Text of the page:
Phantom Of The Opera (1925)
Critic Consensus: Decades later, it still retains its ability to scare -- and Lon Chaney's performance remains one of the benchmarks of the horror genre.
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as The Phantom
as Christine Daae
as Raoul de Chagny
as Florine Papillon
as Philippe de Chagny
as Philippe de Chagny [...
as Mama Valerius
as Joseph Buguet
as La Sorelli
as Mons. Ricard
as Mons. Moncharmin
as Count Ruboff
as M. Richard, manager
as Director of Opera Or...
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Critic Reviews for Phantom Of The Opera
The atmosphere matches Chaney's performance perfectly. His grotesque appearance is achieved with wires, cotton balls, and eye-dilating chemicals, but his character, as usual, is animated from within.
Lon Chaney's performance as the hideous organist prowling the sewers beneath the Paris Opera is still a cornerstone of gothic horror.
Though Mr. Chaney wears a more grotesque make-up than ever, the film play seems only pretty good.
The main inducement to watch remains Chaney's tragic, ineffably sad figure.
Audience Reviews for Phantom Of The Opera
Lon Chaney is so incredibly expressive that he makes the rest of the film's cast look lifeless in comparison. Along with the incredible make-up job, Chaney brings out the un-predictable behavior and confused nature of the title character. He was truly one of the quintessential silent actors. Not only is Chaney's turn as the Phantom incredibly memorable, the film's sets are also something to behold. The production value shows off the big budget that was spent on this movie, especially with sets like the ballroom, grand opera house, and the Phantom's dark dungeon. During the ballroom sequence the movie mysteriously turns into color for a brief time, which does a great job in highlighting the Phantoms red costume. A huge hit in its initial release, "The Phantom of the Opera" set the standard for other Universal horror flicks to come. The film may not be able to scare as much as it did back in 1925, but it still retains a fun chilling atmosphere throughout. A definitive silent horror classic.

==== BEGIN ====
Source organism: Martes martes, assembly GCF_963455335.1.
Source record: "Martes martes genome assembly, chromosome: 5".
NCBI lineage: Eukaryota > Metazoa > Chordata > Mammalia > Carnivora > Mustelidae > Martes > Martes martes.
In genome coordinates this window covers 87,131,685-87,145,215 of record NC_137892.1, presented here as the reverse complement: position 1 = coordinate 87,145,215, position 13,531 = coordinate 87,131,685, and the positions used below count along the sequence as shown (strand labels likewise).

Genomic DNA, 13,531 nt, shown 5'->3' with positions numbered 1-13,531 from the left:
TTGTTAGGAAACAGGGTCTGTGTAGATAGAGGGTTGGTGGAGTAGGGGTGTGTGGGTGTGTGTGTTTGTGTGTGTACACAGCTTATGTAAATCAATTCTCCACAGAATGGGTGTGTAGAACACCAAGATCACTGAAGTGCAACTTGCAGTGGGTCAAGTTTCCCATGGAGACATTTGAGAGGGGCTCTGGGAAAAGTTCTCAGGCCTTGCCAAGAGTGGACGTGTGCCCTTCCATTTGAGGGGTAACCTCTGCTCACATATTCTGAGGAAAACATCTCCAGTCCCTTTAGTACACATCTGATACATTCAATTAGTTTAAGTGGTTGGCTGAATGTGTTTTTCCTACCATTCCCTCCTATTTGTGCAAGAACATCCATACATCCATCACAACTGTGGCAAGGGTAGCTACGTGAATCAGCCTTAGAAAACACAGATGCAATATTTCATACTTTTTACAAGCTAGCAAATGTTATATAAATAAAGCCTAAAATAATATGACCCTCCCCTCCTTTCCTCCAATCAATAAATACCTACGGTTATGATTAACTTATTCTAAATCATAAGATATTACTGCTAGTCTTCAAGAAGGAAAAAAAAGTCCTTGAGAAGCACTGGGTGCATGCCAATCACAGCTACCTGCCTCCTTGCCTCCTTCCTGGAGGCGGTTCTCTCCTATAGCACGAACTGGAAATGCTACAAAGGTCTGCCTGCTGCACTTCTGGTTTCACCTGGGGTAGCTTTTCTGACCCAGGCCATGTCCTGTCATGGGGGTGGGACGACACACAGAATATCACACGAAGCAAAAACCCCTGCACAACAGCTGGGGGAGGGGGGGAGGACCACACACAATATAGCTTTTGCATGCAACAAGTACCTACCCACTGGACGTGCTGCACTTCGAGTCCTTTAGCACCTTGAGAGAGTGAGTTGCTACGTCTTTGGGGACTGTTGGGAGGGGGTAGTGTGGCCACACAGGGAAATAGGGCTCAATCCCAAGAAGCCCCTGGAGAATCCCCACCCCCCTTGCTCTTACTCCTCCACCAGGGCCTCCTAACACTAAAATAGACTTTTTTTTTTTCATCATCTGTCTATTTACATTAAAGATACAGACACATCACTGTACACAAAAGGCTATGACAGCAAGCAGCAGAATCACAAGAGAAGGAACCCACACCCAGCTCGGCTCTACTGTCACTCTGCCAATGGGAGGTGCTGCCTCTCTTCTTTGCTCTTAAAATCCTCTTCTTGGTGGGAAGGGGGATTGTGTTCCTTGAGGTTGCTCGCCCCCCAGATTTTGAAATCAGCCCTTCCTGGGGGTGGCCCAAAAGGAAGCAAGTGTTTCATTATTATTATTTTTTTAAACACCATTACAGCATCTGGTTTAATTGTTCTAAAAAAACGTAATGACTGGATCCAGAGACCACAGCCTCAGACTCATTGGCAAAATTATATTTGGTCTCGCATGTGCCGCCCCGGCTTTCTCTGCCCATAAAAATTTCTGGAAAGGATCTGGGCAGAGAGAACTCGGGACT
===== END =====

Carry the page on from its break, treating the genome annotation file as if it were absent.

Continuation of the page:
Well, at least I can say I have seen the original now.
Remember that musical you grew up with that was made into a pretty good movie by a pretty bad director? This is that but without all the good music, pretty girls, or characteristic mask.
I guess the reason this is considered a horror classic is Lon Chaney's ugly face; he's got a big, toothy sneer, and he moves like an animated skeleton. Maybe I've seen too many modern horror films in which the makeup effects are so advanced that they put the older stuff to shame, but no effect registered in me during Chaney's famous reveal scene.
More to the point, the Andrew Lloyd Webber/Tim Rice version turns Christine's ultimate rejection of the Phantom into a question of the seduction of darkness versus the purity of Raoul's romantic affection, evidenced by the first lines of "All I Ask of You": "No more talk of darkness; forget these wide-eyed fears; I'm here." In this version, Raoul struts and prances like he's constantly posing for a bronze to be erected at the entrance of the theater, and his attachment to Christine is more about possession than affection.
And I think we're to understand that The Phantom's ugly exterior is supposed to be evidence for an uglier interior that Christine discovers once she sees his face. Of course, it's true that The Phantom is truly unhinged, dropping chandeliers on people and drowning invaders of his underground hideaway, but Christine's judgment of his seems premature and superficial. Even though it's true that I rarely see hot women with men that ugly, as far as the story is concerned, Christine comes off as unlikable - to the film's detriment.
Overall, this is a case in which the remake is much better than the classic.
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